More than 10 years have passed since Alan Horn stepped down as president and chief operating officer of Warner Bros. the Harry Potter franchise and the Black Knight trilogy. “The idea of me leaving, as you know, did not come from me,” Horn said. The New York Times in 2011. “I guess they wanted younger, better looking management.”
Horn’s dismay was quickly eased by one of the great ‘the best revenge is to live well’ stories in Hollywood history: He became president of Walt Disney Studios and served in that role until January. 2021. He remained creative director until his retirement at the end of last year.
Now 79, Horn’s career took another turn when the CEO of Warner Bros. Discovery, David Zaslav, appointed him as a consultant within the company. In announcing the move, Zaslav hailed Horn as “one of the industry’s most respected studio executives”.
Horn spoke to The Hollywood Reporter about his plans to work with Michael De Luca and Pam Abdy, co-presidents and CEOs of the Warner Bros. group. Pictures, and other aspects of his new position.
How do you perceive your role?
The word we use is consultant and that’s exactly how I see myself. I consider myself an adviser, a consigliere, if you will. I am here to help you, advise you if necessary. My role is to support David Zaslav and his team, including Mike and Pam and my old friends from Warner Bros. I know a lot of people there and just want to offer my support.
Are you going to read scripts?
I will read as needed. I have yet to meet with Mike and Pam to really talk about the best way to be helpful. David is a very experienced businessman, a very successful leader and manager, but he has never run a film company. I will be available to help fill in the blanks.
Will you have a role vis-à-vis DC? (The unit is currently overseen by De Luca and Abdy, but permanent leadership remains unresolved.)
I think we would all agree that DC is a hugely important IP canon. I would expect to be involved in DC.
Will you have a role in green light projects?
I would be an advisor for the green light process. I understand that David has the final say. My role will be to contribute to the reflection. I really try to stay in one lane as an advisor/consultant and offer my experience and opinion on things including go-ahead things. But it will be their decision – David, Mike and Pam – how they decide to get out of this.
What about other areas? You know Warners very well.
It’s true. David is responsible for all things Warner Bros., [but] it’s true that I spent 12 years there. To the extent that I can contribute to the reflection, of course I will, whatever the subject. But the intention is to focus on producing theatrical films for traditional theatrical release and streaming. The company has a great commitment to film production.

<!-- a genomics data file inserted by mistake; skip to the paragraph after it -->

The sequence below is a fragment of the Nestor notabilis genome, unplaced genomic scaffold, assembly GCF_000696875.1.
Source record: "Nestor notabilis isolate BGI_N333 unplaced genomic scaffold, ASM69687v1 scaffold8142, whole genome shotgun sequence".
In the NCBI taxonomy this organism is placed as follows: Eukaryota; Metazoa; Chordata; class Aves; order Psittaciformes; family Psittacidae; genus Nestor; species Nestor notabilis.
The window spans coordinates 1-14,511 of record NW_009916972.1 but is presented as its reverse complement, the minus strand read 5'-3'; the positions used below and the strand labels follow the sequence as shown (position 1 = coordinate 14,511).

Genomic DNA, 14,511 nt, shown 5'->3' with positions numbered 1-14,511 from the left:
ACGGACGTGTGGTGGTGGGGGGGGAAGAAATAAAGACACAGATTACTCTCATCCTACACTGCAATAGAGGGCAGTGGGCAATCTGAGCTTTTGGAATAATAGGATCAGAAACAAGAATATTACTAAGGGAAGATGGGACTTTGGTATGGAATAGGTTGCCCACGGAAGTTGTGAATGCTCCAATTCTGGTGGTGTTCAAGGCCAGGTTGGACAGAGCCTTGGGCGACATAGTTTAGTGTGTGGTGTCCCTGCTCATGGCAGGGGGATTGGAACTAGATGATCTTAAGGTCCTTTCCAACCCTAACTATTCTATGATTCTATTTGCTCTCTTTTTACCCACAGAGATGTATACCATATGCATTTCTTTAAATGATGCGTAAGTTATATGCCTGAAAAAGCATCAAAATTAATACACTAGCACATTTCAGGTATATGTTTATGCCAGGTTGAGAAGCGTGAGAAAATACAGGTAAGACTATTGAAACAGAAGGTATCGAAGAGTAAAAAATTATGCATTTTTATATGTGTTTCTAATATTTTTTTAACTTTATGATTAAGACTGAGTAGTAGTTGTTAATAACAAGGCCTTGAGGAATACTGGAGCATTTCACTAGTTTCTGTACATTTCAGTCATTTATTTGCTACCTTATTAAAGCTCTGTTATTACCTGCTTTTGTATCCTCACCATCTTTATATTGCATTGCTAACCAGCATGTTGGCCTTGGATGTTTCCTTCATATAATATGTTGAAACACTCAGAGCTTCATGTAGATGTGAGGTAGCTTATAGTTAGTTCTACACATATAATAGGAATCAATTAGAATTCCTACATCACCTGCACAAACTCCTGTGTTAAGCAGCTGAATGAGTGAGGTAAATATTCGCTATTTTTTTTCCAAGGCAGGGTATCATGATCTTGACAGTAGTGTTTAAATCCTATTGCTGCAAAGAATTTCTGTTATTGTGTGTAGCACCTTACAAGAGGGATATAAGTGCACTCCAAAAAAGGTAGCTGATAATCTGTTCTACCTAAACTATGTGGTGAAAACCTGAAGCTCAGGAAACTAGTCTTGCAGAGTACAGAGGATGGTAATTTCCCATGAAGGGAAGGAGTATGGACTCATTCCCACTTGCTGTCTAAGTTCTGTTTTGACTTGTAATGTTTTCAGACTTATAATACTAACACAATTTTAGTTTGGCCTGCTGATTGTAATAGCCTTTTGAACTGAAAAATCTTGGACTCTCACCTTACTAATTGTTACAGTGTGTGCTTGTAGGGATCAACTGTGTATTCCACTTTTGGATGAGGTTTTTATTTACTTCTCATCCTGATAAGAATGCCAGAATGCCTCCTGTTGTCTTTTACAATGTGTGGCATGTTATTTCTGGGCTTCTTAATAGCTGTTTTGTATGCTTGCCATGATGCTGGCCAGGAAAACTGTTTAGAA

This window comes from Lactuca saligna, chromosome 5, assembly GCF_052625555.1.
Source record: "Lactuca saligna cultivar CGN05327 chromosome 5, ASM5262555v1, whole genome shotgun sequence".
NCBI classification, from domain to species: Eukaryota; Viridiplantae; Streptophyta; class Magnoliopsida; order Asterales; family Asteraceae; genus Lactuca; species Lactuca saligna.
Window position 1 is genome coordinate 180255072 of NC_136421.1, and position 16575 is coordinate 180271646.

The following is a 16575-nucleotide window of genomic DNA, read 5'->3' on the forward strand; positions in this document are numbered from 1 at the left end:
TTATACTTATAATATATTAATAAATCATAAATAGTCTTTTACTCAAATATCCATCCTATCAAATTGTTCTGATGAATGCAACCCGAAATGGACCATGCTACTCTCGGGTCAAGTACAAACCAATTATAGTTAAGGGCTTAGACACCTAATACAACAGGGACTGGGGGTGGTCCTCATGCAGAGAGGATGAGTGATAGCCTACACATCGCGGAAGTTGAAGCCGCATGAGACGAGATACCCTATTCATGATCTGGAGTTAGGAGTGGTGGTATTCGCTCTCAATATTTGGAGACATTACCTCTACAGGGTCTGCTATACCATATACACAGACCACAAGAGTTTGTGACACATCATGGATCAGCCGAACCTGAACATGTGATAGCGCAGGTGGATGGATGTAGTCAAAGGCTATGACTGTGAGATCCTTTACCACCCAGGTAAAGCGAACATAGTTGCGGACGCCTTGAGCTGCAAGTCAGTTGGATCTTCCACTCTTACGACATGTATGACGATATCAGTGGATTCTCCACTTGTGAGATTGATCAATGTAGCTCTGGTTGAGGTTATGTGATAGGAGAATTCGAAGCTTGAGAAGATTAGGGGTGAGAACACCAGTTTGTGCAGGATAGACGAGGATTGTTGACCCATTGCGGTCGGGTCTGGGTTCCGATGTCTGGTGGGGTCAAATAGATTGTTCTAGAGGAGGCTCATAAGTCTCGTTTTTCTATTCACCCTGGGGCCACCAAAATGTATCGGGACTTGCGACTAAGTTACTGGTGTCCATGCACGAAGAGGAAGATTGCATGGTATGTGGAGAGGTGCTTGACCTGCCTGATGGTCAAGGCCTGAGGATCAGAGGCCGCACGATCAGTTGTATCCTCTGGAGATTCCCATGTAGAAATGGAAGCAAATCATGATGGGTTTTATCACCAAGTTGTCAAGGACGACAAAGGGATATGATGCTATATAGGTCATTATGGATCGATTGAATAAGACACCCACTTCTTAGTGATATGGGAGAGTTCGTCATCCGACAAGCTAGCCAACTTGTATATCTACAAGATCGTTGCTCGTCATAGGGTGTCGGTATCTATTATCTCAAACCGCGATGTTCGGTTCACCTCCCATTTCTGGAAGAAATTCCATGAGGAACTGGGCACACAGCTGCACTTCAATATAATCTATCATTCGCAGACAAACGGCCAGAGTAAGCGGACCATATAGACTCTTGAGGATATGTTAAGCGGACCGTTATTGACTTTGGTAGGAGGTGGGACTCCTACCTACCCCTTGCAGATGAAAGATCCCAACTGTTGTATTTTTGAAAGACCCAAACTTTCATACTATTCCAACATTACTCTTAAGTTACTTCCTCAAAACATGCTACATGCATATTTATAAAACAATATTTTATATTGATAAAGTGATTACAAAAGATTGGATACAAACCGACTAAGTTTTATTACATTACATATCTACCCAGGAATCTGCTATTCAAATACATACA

Did you and Zaslav talk about the windows?
I believe in the traditional theatrical experience and I also know that streaming is here to stay. It’s a new normal. I think these are all decisions still in the making for each studio. They have to decide the balance. It will be David’s decision. He’s the CEO, the commanding general.
How much time will you devote to this work?
I’ve been really unplugged for seven full months now retired. I hope this arrangement will give me some kind of revived balance in life. It’s a kind of halftime. I need to be with my family too. I work hard to define this in a way that is acceptable to David Zaslav and acceptable to me as well. The words we used are “help transition” as he transitions from a very experienced manager into the world of cinematic filmmaking. This is where I spent many decades. I hope I can be of help. We’re going slowly.
Are you going to enter the office?
I have an ongoing concern about COVID and David graciously said, “No problem, work from home for a month or two, see how it goes.” There is no pressure. I pay attention to the proximity of people. I haven’t caught COVID yet. My wife did not catch COVID. It’s just COVID, or I’d take an office there immediately. My assistant is going to take up an office there right away, but he’s a much younger man.
Have you been back in the field?
I was there a few weeks ago and saw some old friends – [former studio chief] Toby Emmerich, [president of production and development at Warner Brothers Pictures] Courtenay Valenti, [business affairs chief] Steve Spira. I said hello to the guards at the gate and the guard in the [main studio] building. It was pleasantly nostalgic to say hello again.
Do you have something to do with the return of Spira? (Spira had left his position in 2020 but returned in June.)
David asked me about Steve. I think Bob Daly said something to [Zaslav]. Steve is a good friend and a great executive.
Have you spoken to your former colleagues at Disney about this role?
I wanted to give them a heads up. Bob Iger already knew that. I called Bob Chapek, then Alan Bergman. Then I contacted the heads of each of the studios and got most of them. I wanted each of them to hear it from me. I was very satisfied and delighted with their great response.
The interview has been edited for length and clarity.